How Architecture Can Tackle Global Warming
Today’s architectural companies are well aware that they can have a huge impact on reducing carbon footprint and global warming.
Here’s why, and how responsible architects are addressing this major issue.
Building in isolation needs to be addressed:
For far too many years we have been building in isolation and not taking into account environmental issues.
This is seen in the fact that the vast majority of buildings are currently consuming far more energy than they require to deliver services to occupants.
Indeed, industry estimates put figures of building consumption at 35% of generated energy and nearly double that (60%) of all electricity used.
These figures show that although initiatives to reduce global warming and carbon footprint are gathering pace, there is still lots of scope to improve the situation.
5 ways in which architects are assisting:
Here are 5 ways in which responsible architects are addressing environmental concerns in relation to new building projects.
- Pre-development: Architectural knowledge and assessment of how the building consumes will likely affect the climate before the project commences is a must.
Once this is understood, the architect(s) concerned can look for possible alternatives and consider resources that are more efficient than those originally tabled.
- Efficient lighting: When it comes to commercial buildings, it is estimated that lighting requirements account for about 40% of the energy used.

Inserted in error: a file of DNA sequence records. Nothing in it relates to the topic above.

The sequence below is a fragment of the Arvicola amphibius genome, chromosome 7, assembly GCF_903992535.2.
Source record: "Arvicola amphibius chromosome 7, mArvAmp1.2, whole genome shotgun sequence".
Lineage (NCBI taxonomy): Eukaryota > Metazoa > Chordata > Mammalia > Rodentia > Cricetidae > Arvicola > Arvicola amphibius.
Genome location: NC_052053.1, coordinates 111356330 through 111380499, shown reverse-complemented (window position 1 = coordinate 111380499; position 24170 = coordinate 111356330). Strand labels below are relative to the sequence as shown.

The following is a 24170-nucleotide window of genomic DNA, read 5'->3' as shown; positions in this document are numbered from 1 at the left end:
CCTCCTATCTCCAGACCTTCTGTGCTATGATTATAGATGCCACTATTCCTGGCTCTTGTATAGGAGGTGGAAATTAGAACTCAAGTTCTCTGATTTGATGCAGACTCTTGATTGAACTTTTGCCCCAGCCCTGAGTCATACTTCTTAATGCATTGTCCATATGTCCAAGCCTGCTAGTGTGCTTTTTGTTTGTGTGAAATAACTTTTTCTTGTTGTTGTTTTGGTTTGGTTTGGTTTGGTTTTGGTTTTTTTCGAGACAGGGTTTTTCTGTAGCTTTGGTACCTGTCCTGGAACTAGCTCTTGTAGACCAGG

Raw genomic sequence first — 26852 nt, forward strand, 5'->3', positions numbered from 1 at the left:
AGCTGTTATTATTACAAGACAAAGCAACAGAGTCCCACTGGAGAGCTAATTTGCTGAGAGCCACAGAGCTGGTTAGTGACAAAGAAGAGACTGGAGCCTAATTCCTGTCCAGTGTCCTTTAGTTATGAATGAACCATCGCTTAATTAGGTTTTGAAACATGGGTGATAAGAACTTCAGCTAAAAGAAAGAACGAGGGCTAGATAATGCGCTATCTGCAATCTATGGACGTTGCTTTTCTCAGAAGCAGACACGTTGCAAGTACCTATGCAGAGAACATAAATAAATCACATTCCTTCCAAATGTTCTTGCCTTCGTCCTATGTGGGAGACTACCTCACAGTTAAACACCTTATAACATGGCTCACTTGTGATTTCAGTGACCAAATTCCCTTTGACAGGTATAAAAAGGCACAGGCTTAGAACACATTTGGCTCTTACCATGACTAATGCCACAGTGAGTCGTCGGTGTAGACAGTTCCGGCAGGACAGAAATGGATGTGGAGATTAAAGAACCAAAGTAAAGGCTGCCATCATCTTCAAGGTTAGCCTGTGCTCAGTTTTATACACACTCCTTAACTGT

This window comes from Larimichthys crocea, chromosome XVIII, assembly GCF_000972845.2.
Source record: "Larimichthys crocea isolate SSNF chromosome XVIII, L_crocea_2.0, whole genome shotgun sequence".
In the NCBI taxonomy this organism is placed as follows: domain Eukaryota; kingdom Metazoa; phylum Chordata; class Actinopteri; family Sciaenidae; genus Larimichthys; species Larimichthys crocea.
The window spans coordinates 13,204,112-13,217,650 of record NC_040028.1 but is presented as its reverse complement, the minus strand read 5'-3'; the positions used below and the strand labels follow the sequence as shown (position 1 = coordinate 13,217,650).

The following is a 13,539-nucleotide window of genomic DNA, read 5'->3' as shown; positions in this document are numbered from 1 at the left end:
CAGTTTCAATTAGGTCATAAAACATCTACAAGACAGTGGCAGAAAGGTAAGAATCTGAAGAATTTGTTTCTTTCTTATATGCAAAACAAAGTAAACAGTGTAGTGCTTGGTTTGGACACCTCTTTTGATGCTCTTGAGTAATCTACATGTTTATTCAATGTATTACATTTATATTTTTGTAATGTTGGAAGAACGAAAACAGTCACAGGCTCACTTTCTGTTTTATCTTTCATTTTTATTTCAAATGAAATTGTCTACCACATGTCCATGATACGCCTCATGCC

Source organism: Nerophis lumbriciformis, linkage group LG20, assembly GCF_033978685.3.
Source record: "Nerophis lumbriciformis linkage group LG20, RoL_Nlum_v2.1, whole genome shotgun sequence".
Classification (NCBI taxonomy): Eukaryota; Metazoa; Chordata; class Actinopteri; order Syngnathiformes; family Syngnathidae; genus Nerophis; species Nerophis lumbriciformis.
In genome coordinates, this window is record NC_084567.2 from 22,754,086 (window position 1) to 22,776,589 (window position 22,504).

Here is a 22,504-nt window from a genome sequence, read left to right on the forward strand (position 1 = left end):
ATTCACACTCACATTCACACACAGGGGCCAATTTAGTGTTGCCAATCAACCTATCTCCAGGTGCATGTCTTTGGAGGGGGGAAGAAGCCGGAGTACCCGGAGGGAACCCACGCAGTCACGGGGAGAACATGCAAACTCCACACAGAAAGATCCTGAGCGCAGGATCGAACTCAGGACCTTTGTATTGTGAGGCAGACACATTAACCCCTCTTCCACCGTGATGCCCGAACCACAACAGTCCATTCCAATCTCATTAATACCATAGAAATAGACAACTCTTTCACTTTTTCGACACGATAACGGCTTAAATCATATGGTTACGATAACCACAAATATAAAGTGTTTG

Daylight is obviously the most sustainable lighting source available, but it goes without saying that electrical lighting must always be used to complement natural light.
Environmentally conscious architects are now concentrating on building design that makes full use of daylight penetration. By doing so they are reducing the reliance on electric lighting.
- Water efficiency: This must be viewed as a major environmental issue. The challenge for architects is how to reduce the amount of energy expended in terms of supplying, treating and the use of a building’s water supply.
In this respect, two innovative design inclusions are gaining credence: Rooftop gardens and Rain gardens.
These positive steps allow rainwater to penetrate the ground rather than simply having it run off.
- Use of recycled materials: It is well known that millions of tonnes of construction waste are generated each year.
While the challenge is not always an easy one, responsible architects are now looking at innovative ways to reuse on-site materials wherever possible.
- Procure material as locally as possible: It is fully understood that this may not always be possible, but it is certainly something that should not be overlooked.
The procurement of required materials for a project from quality sources close to the site can have a significant impact on carbon emissions and the closer the better.
Through the reduction of material transportation distances, the carbon footprint caused by material delivery is being reduced accordingly.
When considering a building project consider the environment!
Project managers and/or individuals who are tasked with new building projects need to be aware of how important it is to consider the environmental impact of the task in hand before any project work commences.
In order to complete a building project that is as environmentally friendly as possible it is strongly recommended that they liaise with an environmentally aware and astute architectural firm.
Establishing such cooperation from the pre-planning stage to project completion will ensure solid advice on ways to tackle the very real environmental issues that currently exist.